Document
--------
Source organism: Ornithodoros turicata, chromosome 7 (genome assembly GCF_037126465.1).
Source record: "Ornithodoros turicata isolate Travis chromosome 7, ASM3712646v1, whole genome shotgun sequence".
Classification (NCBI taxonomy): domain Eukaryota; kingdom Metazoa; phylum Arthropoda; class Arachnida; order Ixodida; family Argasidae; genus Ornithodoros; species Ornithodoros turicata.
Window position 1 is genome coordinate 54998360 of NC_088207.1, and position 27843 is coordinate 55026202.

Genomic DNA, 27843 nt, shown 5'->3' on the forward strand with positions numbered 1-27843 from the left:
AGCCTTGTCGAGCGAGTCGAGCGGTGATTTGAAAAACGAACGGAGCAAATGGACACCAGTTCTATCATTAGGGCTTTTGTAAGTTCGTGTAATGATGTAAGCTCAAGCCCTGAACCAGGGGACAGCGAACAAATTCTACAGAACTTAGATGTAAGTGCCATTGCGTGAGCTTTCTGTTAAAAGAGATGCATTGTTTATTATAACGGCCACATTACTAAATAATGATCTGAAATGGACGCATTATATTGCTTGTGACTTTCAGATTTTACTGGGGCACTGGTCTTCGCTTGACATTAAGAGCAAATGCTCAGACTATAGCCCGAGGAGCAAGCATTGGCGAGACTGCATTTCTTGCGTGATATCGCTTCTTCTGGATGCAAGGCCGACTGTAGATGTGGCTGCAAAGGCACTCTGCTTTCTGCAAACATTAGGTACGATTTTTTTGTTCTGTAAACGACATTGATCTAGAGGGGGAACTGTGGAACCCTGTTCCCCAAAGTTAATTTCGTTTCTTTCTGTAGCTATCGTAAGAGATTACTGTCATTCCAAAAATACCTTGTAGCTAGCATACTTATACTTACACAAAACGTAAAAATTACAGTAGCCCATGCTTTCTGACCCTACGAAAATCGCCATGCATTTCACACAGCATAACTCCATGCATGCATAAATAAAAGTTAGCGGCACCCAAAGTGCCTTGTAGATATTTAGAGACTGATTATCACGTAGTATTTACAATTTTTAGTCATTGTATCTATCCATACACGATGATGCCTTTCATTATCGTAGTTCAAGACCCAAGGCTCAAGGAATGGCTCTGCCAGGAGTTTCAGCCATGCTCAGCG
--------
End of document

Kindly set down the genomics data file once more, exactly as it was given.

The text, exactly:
Source organism: Ornithodoros turicata, chromosome 7 (genome assembly GCF_037126465.1).
Source record: "Ornithodoros turicata isolate Travis chromosome 7, ASM3712646v1, whole genome shotgun sequence".
Classification (NCBI taxonomy): domain Eukaryota; kingdom Metazoa; phylum Arthropoda; class Arachnida; order Ixodida; family Argasidae; genus Ornithodoros; species Ornithodoros turicata.
Window position 1 is genome coordinate 54998360 of NC_088207.1, and position 27843 is coordinate 55026202.

Genomic DNA, 27843 nt, shown 5'->3' on the forward strand with positions numbered 1-27843 from the left:
AGCCTTGTCGAGCGAGTCGAGCGGTGATTTGAAAAACGAACGGAGCAAATGGACACCAGTTCTATCATTAGGGCTTTTGTAAGTTCGTGTAATGATGTAAGCTCAAGCCCTGAACCAGGGGACAGCGAACAAATTCTACAGAACTTAGATGTAAGTGCCATTGCGTGAGCTTTCTGTTAAAAGAGATGCATTGTTTATTATAACGGCCACATTACTAAATAATGATCTGAAATGGACGCATTATATTGCTTGTGACTTTCAGATTTTACTGGGGCACTGGTCTTCGCTTGACATTAAGAGCAAATGCTCAGACTATAGCCCGAGGAGCAAGCATTGGCGAGACTGCATTTCTTGCGTGATATCGCTTCTTCTGGATGCAAGGCCGACTGTAGATGTGGCTGCAAAGGCACTCTGCTTTCTGCAAACATTAGGTACGATTTTTTTGTTCTGTAAACGACATTGATCTAGAGGGGGAACTGTGGAACCCTGTTCCCCAAAGTTAATTTCGTTTCTTTCTGTAGCTATCGTAAGAGATTACTGTCATTCCAAAAATACCTTGTAGCTAGCATACTTATACTTACACAAAACGTAAAAATTACAGTAGCCCATGCTTTCTGACCCTACGAAAATCGCCATGCATTTCACACAGCATAACTCCATGCATGCATAAATAAAAGTTAGCGGCACCCAAAGTGCCTTGTAGATATTTAGAGACTGATTATCACGTAGTATTTACAATTTTTAGTCATTGTATCTATCCATACACGATGATGCCTTTCATTATCGTAGTTCAAGACCCAAGGCTCAAGGAATGGCTCTGCCAGGAGTTTCAGCCATGCTCAGCG